We had the pleasure of talking with Sierralyn Cadima, who struggles with generalized anxiety disorder and Anorexia Nervosa. Here, she talks about the steps she has taken to overcome both and her outlook on mental health. 

1. When were you first diagnosed with generalized anxiety disorder?

Early 2014 when I started seeing a therapist after my Papa (grandfather) died.

2. What steps have you taken to help your anxiety?

CBT  (Cognitive Behavioral Therapy) and DBT (Dialectical Behavioral Therapy), essential oils, therapy, 4-7-8 breathing technique, fidget tools like Crazy Aaron’s Thinking Putty and stress balls, positive affirmations, and I also take a daily medication called Zoloft.

3. When were you diagnosed with Anorexia Nervosa?

July 1st, 2015. I’ll never forget it.

4. Have you done therapy for your eating disorder? If so, how has it helped and what have you learned?

During my stay at Hasbro Children’s Hospital I spoke to a psychiatrist a few times. Then I spent a month at Cambridge Eating Disorder Center (both of these places are in Massachusetts, for those wondering), where I engaged in multiple group therapy sessions five days a week and the option of speaking to a Residential Counselor at any time.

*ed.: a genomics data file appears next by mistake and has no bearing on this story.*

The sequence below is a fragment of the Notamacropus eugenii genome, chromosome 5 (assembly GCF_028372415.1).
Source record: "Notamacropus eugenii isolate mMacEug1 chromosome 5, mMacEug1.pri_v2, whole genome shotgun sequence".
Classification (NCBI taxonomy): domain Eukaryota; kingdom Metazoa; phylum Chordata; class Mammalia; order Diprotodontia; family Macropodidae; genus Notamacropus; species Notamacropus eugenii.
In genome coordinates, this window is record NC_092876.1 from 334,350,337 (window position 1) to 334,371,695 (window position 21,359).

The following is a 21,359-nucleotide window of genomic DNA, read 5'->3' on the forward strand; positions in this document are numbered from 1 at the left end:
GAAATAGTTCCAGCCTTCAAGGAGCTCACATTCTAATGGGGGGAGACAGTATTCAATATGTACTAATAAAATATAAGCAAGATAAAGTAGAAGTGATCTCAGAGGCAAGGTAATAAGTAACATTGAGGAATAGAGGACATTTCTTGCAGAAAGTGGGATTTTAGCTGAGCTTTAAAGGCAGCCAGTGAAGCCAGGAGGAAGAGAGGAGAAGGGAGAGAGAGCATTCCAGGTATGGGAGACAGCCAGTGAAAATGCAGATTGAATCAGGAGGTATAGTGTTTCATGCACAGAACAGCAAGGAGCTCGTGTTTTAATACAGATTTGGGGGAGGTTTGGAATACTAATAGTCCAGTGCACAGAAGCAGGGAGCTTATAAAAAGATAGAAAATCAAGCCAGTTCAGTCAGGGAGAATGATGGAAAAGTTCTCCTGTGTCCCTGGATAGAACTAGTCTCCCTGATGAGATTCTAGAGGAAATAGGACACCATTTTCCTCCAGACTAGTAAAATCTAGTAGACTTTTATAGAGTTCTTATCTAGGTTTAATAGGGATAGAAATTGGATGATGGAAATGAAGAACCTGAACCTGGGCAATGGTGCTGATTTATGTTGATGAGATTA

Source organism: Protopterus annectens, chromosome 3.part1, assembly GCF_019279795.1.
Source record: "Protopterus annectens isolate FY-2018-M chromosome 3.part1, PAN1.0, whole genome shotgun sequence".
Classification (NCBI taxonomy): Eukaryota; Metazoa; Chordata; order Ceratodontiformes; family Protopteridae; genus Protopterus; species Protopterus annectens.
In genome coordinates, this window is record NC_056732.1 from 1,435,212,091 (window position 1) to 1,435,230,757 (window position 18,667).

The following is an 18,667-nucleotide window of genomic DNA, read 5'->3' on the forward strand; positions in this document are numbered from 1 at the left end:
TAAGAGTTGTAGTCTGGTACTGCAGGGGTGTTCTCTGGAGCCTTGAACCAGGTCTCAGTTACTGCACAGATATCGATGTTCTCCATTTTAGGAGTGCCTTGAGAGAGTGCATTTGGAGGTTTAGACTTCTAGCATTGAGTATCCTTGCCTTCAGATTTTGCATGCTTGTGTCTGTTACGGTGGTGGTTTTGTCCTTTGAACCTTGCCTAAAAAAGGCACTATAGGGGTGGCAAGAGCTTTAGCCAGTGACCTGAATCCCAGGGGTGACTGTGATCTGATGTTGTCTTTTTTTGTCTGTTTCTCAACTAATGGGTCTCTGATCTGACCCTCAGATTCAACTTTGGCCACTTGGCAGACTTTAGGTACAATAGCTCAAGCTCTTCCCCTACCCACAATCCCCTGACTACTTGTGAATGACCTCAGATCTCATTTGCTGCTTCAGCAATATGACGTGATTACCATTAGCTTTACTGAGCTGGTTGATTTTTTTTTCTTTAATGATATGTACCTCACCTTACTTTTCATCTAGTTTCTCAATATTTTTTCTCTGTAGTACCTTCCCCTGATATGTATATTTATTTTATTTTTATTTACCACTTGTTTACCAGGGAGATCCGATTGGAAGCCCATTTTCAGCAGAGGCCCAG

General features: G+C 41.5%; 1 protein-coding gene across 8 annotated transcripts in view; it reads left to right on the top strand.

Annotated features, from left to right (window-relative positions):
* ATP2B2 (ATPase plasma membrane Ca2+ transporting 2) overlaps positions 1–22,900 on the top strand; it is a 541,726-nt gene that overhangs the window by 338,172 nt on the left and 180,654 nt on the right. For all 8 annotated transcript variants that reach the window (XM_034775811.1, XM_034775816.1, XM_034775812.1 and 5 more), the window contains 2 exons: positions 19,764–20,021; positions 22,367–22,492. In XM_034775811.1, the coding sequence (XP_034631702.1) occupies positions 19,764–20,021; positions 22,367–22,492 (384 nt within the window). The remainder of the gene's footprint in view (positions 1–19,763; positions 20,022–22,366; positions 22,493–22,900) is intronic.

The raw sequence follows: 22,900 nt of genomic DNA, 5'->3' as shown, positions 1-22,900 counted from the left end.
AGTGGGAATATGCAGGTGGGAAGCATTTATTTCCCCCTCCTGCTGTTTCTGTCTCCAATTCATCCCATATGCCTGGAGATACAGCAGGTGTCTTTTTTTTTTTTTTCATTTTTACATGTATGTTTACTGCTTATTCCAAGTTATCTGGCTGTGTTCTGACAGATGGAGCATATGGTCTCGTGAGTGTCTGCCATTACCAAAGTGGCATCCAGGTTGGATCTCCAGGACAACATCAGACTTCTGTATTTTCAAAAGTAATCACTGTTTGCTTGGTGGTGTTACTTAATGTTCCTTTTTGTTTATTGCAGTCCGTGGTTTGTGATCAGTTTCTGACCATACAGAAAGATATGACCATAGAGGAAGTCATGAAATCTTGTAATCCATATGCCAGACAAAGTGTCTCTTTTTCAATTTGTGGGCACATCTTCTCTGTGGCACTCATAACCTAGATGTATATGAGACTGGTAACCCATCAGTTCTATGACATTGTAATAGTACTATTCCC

5. What steps have you taken to help your eating disorder?

Hasbro, CEDC, counselling for about a year after, biweekly visits to the Nutritionist, weekly visits to the pediatrician for weigh-ins, and being eased back into being comfortable around food and in the kitchen.

6. How important is it to have a support system when dealing with mental health issues?

My support team is amazing. My family has always been unendingly compassionate, passionate, and loving throughout my journey and my life. My boyfriend is a more recent addition to my support team, and he can tell when I need to talk, step away, or be reminded to breathe.

7. What do you wish others knew about anxiety?

Anxiety is more than just being nervous, and you can’t just turn it off.

8. What do you wish others knew about anorexia nervosa?

Eating disorders aren’t only about food and body image; there is often deep-seated trauma and/or the feeling that one’s life is spiralling so out of control that you subconsciously grab onto whatever you do have control of.

9. If you could change how mental illness is seen, what would you do?

Mental illnesses can be debilitating. They don’t discriminate. You could have the best life and still have a mental illness.

10. What advice would you give to anyone who is currently suffering from anxiety or an eating disorder?

Don’t give up. You’re not broken. Breathe. You will get through this. Life won’t always feel as suffocating as it might right now. You’re worthy. I’m glad you’re here.